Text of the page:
Walking To A Sweep: Cubs 11, Padres 3

I told BCB reader dat cub fan daver, who joined us in the bleachers for today's 11-3 Cubs blowout of the Padres, that "now you have to come back every day!"

It was that kind of day, as the Cubs swept a really bad Padres team and won their fourth in a row. Walks did most of the damage, as the Cubs drew four straight walks in the fifth inning and five that inning in all, sending eleven men to the plate and scoring six runs on only three hits. One of the hits was a two-run double by Bobby Scales, who sent another ball to the wall in the sixth. He drove in four runs in all and is hitting .444 in his brief major league career. He has now hit in all six games in which he's played, the longest streak by a Cub to start a career since Jerome Walton hit in his first seven games in 1989.

This isn't to say that Scales could win a Rookie of the Year award like Walton did (and we'd hope his career doesn't end as poorly as Jerome's), but this is a wonderful story. You already know the details of Bobby's 11-year minor league odyssey and the fact that he's only still in the majors due to the injury to Aramis Ramirez. If he keeps playing like this in A-Ram's absence, the Cubs will have some choices to make when Aramis returns. Not only is Scales playing well, but his positive attitude has to be rubbing off on his teammates. What a terrific story he is; you can't help but root for him, as I think everyone loves underdogs who succeed.

It wasn't just Scales today; Kosuke Fukudome also had two hits, as did Aaron Miles and Reed Johnson, and the Cubs drew ten walks off ex-Cub Chad Gaudin and three relievers (finally, Bud Black sent closer Heath Bell to the mound, and he didn't walk anyone). It was a close game till the fifth inning, with yet another Adrian Gonzalez homer tying the game at one in the fourth. This one made Sheffield (yes, this time for sure), although it probably wouldn't have on any other day. Today, the wind was blowing out to RF at a higher reported speed (16 MPH) than last night, but perhaps due to the lower humidity, the balls weren't carrying as much as they were last night. Gonzalez, who is now leading the major leagues with 14 homers, had the only dinger today.

On a beautiful, sunny, mid-60's afternoon, the kind we just don't get enough of in mid-May in Chicago, Ryan Dempster's pitching was as gorgeous as the weather. He had command of all his pitches, walked only two, and allowed just two hits apart from Gonzalez's homer. He won his third game of the year and lowered his ERA to 4.65 (still not great, but a third of a run cut off the 4.98 he entered the game with). Dempster also had two hits, including a sixth-inning RBI double that nearly wound up in the left-field seats. Jose Ascanio threw the last two innings, and apart from one mistake which Drew Macias deposited in the right-field bleachers, pitched well. He also had his first major league at-bat in the bottom of the eighth, which resulted, as you might imagine from a relief pitcher, in a strikeout.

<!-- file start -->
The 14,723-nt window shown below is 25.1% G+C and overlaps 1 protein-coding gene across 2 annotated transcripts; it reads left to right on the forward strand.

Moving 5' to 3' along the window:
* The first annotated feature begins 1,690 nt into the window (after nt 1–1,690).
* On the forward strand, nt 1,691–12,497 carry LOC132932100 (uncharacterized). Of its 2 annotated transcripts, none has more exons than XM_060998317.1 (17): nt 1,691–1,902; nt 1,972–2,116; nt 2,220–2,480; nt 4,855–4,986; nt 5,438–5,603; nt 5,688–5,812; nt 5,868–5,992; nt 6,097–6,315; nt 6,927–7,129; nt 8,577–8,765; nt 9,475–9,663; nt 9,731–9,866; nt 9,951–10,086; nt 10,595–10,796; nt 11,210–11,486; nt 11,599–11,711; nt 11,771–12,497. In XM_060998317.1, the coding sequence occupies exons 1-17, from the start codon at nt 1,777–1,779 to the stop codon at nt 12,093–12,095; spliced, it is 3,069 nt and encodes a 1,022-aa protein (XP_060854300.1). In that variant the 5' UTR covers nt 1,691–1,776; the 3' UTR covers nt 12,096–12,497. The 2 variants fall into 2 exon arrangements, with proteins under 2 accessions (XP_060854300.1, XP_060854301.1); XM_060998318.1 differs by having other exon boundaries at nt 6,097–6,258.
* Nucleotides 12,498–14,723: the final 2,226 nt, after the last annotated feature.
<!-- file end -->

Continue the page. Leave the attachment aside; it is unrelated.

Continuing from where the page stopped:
My dad, who is 87 years old and in town this weekend, hadn't been to a Cubs game in probably 20 years, since I last brought him to the bleachers. He bought Jessica's tickets and enjoyed himself. I told him that he, too, needed to come back tomorrow, with the big win.

Leftover oddity from last night's game: San Diego's Duaner Sanchez (who got pounded today) had been announced to pitch the bottom of the 8th for the Padres, since their previous pitcher, Luke Gregerson, was removed for a pinch hitter in the top of the inning. Sanchez never threw a pitch because of the rain, but he is credited with an appearance.

Finally, I want to add my disgust over MLB's handling of the Milton Bradley suspension appeal. While the suspension was reduced to one game, the Cubs weren't notified until after today's game was already in progress; since Bradley was sitting on a scheduled day off today, he will have to serve the suspension tomorrow and miss the opener against Houston. I thought that in the case of the incidental contact made, that any suspension at all was not justified and probably made on Bradley's reputation rather than on the specific incident. To not eliminate the suspension is a slap in the face to the Cubs and Bradley. Fortunately, others have stepped up during the time Milton has been off, and Reed Johnson had a nice day today with two hits, so he can play CF again tomorrow vs. the Astros while Kosuke Fukudome, also hot, can play another game in RF. The Brewers beat the Marlins again today, so they are temporarily in first place, half a game ahead of the Cubs, who are currently tied with the Cardinals and Reds, pending the outcome of the Reds/Diamondbacks game tonight.

Onward to tomorrow and let's keep it going against the Astros (Astros, again?).

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